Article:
About two dozen protesters gathered outside the Waupaca County Courthouse Friday, Oct. 21, seeking answers for two people killed in a crash one year ago.
On Oct. 23, 2010, an eastbound car driven by Christopher Royer, now 23, of West Allis, crossed the centerline on State Highway 54 in Royalton and slammed into a westbound van driven by 75-year-old Milton “Red” Barnhart, of Waupaca.
Barnhart was taken by ambulance to the New London Family Medical Center, then to the Appleton Medical Center.
“His whole insides were crushed,” recalled Jan Barnhart, the victim’s wife.
She said Barnhart never fully recovered from his injuries and died on Sunday, Nov. 14.
Danielle Belanger, 21, of Oshkosh, was a front-seat passenger in Royer’s car. She and another passenger in Royer’s car, Jose Ortegon, 25, Wautoma, were taken by ambulance to Riverside Medical Center, then flown to Theda Clark Regional Medical Center in Neenah. She died of massive internal injuries about four hours after the crash.
At the time of the crash, the Waupaca County Sheriff’s Department reported that alcohol and bald tires may have been a contributing factor.
The daughter of Richard and Jacki (Walslager) Belanger, Danielle Belanger graduated from Wautoma High School in 2007. She had worked at Nordic Mountain Ski Hill as a cafeteria worker and at Copps Food Center as a produce clerk in Wautoma. She was recently employed at Alta Resources in Neenah as a production worker.
Danielle’s brother, Sean Williams, and his wife Amanda were among those protesting at the courthouse.
“It’s been a year and we need justice,” Sean said. “Since the beginning, they’ve been saying, ‘Give us three to four more weeks and we’ll have answers for you.’ We’re still waiting for answers.”
“It should never take this long to get the accident reconstruction done,” Amanda said. “Until the reconstruction is done, the case can’t move forward.”
The Williams complained about the lack of progress on the case. They said they did not know who was responsible for the delays, “but it seems like none of them are doing their jobs.”
The Williams contacted family and friends of Danielle Belanger and reached out to the Barnhart family to organize the protest at the courthouse.
Dale and Julie Stevenson took time off from work and drove from their home in Beloit to Waupaca to join the protest. They knew Barnhart through Odd Fellows.
“He was at Odd Fellows’ meetings in Green Bay that day. We were planning to build a new dementia care unit,” Dale Stevenson said. He was kind of a mentor to me in Odd Fellows.”
Those at the courthouse held signs demanding justice for the victims.
Jan Barnhart’s sign had her late husband’s photo and indicated what he meant to his family and community. He was a member of the Odd Fellows, had a wife, 12 children, 35 grandchildren and 14 great-grandchildren. “Sponsored two orphanages. For 53 years made sure underprivileged kids went to camp,” the sign said.
Barnhart questions the fairness of why Royer “never spent a day in the hospital or spent a day in jail. He got to spend the holidays with his family. But our family did not get to spend the holidays with Red.”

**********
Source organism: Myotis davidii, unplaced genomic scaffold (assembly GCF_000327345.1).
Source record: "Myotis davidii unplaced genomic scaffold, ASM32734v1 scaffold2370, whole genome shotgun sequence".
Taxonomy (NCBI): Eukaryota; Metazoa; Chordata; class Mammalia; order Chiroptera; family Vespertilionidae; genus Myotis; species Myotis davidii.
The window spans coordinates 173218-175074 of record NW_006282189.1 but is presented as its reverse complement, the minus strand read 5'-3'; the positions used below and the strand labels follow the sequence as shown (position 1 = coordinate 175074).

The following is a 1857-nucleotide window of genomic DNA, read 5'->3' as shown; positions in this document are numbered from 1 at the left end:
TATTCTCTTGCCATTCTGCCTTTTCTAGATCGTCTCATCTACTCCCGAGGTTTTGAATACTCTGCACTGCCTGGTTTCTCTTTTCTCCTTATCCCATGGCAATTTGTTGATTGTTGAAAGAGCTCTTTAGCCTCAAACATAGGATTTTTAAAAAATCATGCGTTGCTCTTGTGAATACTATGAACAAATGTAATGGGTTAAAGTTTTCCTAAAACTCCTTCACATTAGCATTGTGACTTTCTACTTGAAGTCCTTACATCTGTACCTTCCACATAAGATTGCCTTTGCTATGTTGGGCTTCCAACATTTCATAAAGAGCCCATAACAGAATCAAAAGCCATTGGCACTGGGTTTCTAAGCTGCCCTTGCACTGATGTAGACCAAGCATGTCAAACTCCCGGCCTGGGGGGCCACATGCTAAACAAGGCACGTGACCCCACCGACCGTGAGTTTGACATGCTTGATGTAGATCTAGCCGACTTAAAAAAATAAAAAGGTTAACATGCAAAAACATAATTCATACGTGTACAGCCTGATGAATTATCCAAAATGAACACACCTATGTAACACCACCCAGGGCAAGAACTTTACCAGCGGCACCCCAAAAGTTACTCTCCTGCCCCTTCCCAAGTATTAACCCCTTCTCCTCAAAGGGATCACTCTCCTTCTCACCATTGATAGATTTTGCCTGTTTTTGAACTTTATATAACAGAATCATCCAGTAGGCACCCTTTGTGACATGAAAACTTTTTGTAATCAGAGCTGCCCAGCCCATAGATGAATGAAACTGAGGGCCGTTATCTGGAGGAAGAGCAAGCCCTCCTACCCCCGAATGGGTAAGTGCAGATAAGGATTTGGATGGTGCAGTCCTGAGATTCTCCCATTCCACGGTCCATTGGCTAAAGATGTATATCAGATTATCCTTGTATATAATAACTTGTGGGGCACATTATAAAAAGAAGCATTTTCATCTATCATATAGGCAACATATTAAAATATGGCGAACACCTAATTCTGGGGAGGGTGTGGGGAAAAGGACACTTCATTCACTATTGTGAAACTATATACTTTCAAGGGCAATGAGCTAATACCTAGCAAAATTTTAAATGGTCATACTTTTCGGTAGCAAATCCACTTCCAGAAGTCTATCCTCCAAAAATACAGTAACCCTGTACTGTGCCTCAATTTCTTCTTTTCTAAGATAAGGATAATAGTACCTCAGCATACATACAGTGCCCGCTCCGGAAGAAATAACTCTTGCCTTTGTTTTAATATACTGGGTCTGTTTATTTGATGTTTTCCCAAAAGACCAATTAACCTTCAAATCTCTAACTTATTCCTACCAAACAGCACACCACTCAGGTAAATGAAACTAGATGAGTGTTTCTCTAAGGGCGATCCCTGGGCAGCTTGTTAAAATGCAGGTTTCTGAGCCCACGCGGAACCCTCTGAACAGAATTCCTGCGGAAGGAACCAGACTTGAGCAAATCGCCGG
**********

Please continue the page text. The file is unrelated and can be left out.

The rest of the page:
Pointing to photos of the wreck, Jan Barnhart said Royer’s car crossed the centerline and slammed into the her husband’s van. The front wheel of the driver’s side of the van was pushed all the way under the front seat.
“Red was on his side of the road. He was a professional driver and drove a semi for decades,” she said. “Why do they need a reconstruction at all?”
“It’s one piece of the puzzle that has to be put in place before we can move on the case,” said District Attorney John Snider regarding the crash reconstruction report.
“I think any prosecutor would take that approach of ruling out exculpatory issues before leveling such serious allegations against someone,” Snider said.
He said the investigation into crash is still ongoing.
Sheriff Brad Hardel said the state patrol had been in contact with Waupaca County in late August, asking questions about information that had been in the original accident report.
One of the deputies had “noticed that the front tires were extremely worn with very little tread left on them.”
At the time of the crash it was also reported that the road surface had been wet.
Hardel said his department received results of Royer’s blood-alcohol test on Oct. 26. He said the test results will not be released until after a decision is made regarding whether or not to file charges.
He did say that state analysts later conducted further screening on Royer’s blood.
Snider also said he would not discuss the blood test results during a pending investigation.
Hardel said his deputies investigated the scene of the crash, impounded the vehicles for further investigation, interviewed those involved in the crash, sent blood samples to the state crime lab, then provided their initial report to the district attorney’s office on Nov. 3, 2010,
Over the next three months, prosecutors asked for more information and additional interviews from law enforcement.
“I’m still waiting on the results,” Snider said, regarding the crash reconstruction, which is being conducted by specialists with the Wisconsin State Patrol.
When asked why the investigation is till onging after a year, Snider said, “Too many crashes with criminal implications have to be reconstructed by too few experts.”